source; extensible log writers (handlers); default handlers that write
to the console, file handles, or syslog; easy to use operation.
hslogger is the first package to be split off from the MissingH
MissingH 0.18.0. John Goerzen announced MissingH 0.18.0.
MissingH is a large collection of assorted utility libraries for
Haskell. Its primary audience is Haskell programmers that want to get
practical things done fast. This release implements the first part of
the MissingH transition. The major changes are: most code from other
sources that had been merged into MissingH has been split off; stable,
mostly standalone components of MissingH have been split off:
hslogger, ftphs, ConfigFile, AnyDBM, and all modules renamed to more
closely follow current Haskell naming practices.
ZMachine 0.0. Samuel Bronson announced a (partial) Z-machine
interpreter in Haskell. It uses gtk2hs for the interface, though other
interfaces could be implemented without actually changing the
interpreter proper. The Z-machine is a virtual machine that was
developed by Joel Berez and Marc Blank in 1979 and used by Infocom for
its text adventure games.
Halp: Haskell Logic Prover. Dan Mead announced the release of
Halp, the simple logic prover. Right now it only supports simple first
order logic but predicates are on the way. Theres also a simple gui
written in Java 5 which is in the darcs repository.
DList 0.1. Don Stewart announced dlist 0.1, a library for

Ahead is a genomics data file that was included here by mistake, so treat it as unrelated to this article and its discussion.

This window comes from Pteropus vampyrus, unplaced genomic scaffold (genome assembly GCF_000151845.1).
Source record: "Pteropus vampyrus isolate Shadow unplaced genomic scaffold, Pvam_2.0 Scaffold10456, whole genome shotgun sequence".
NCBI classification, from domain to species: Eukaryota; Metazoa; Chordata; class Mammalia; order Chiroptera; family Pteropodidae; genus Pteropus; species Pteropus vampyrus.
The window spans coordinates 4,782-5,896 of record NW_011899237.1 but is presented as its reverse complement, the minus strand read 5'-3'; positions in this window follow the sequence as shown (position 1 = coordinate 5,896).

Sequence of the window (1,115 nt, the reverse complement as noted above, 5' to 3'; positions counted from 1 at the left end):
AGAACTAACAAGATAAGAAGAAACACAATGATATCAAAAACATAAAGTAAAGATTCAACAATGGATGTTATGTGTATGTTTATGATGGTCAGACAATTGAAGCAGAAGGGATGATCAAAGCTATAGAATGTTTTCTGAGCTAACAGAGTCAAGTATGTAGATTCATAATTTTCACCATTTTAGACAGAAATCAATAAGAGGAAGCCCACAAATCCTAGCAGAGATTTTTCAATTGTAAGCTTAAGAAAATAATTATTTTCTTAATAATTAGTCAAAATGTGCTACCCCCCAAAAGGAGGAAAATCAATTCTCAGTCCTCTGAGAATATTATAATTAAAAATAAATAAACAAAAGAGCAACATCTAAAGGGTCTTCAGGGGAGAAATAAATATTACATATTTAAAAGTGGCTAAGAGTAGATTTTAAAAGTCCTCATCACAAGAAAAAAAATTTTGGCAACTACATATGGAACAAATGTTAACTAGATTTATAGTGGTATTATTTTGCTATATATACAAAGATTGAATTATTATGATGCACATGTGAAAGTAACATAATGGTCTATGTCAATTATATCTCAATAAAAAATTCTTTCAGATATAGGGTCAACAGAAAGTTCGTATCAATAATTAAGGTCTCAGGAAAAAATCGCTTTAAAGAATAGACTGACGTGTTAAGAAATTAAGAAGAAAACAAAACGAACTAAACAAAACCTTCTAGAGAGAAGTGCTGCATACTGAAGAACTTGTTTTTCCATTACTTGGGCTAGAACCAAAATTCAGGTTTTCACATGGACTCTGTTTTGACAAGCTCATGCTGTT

difference lists in Haskell. Difference lists are a Haskell idiom for
implementing O(1) append on lists, using functions to represent the
This section covers the Haskell' standardisation process.
* Infix multiparameter type classes
* Type sections
* Are pattern guards obsolete?
Ninety Nine Haskell Problems. Andrew Wagner mentioned that 99 Lisp
exercises have been ported to Haskell. Solving these exercises is
a great way for relatively new haskell programmers to contribute
something, since most of the problems are relatively simple. So have
at them! All you need to do is write a canonical Haskell solution, and
add it to the wiki. Please follow the instructions for 'reserving' a
problem so we're not all duplicating each others' work. We should be
able to knock these problems out in a matter of hours!
MissingH status. John Goerzen announced that MissingH now has
a new Trac-based homepage, complete with wiki, Darcs repository
information, source browser, bug tracker, and the various pieces of
MissingH have been split off already into separate packages. The full
list of changes is available.
Reversing a string of words: C# v Perl v Ruby v Haskell. Andrew Savige
invoked the Haskell cafe magicians with a comparison of string
processing support across languages.
Unlifted type variables in GHC. Brian Alliet asked about the
intricacies of supporting type variables with an unlifted kind.
Wanted: libraries. Don Stewart asked for information about missing
or substandard libraries to be documented on the wiki.
Haskell for Dummies. Kirsten Chevalier launched an interesting
discussion to produce a new 'Practical Haskell' or 'Haskell for
Stratified monads. Mark Carroll asked about experience with
Espinosa's stratified monads in Haskell.
hal: Haskell in Leipzig. More than 25 Haskellers from all over
Germany gathered in Leipzig for the first HaL, Haskell in Leipzig,
meeting. The range of different backgrounds was broad and spanned both
the academic and the business worlds, encompassing seasoned Haskell
programmers as well as beginners.
There were five talks and two discussion sessions, and a functional
breakfast. One of the discussion sessions had IDE support (in
particular, in Eclipse) as its topic, the other focused on the
possibilities for promoting Haskell in the software industry. The
talk topics ranged from the use of Haskell in web technology and in
climate research, to specifics of programming (MonadFix, coding
guidelines). A very Haskell-like language (CAL Quark) that offers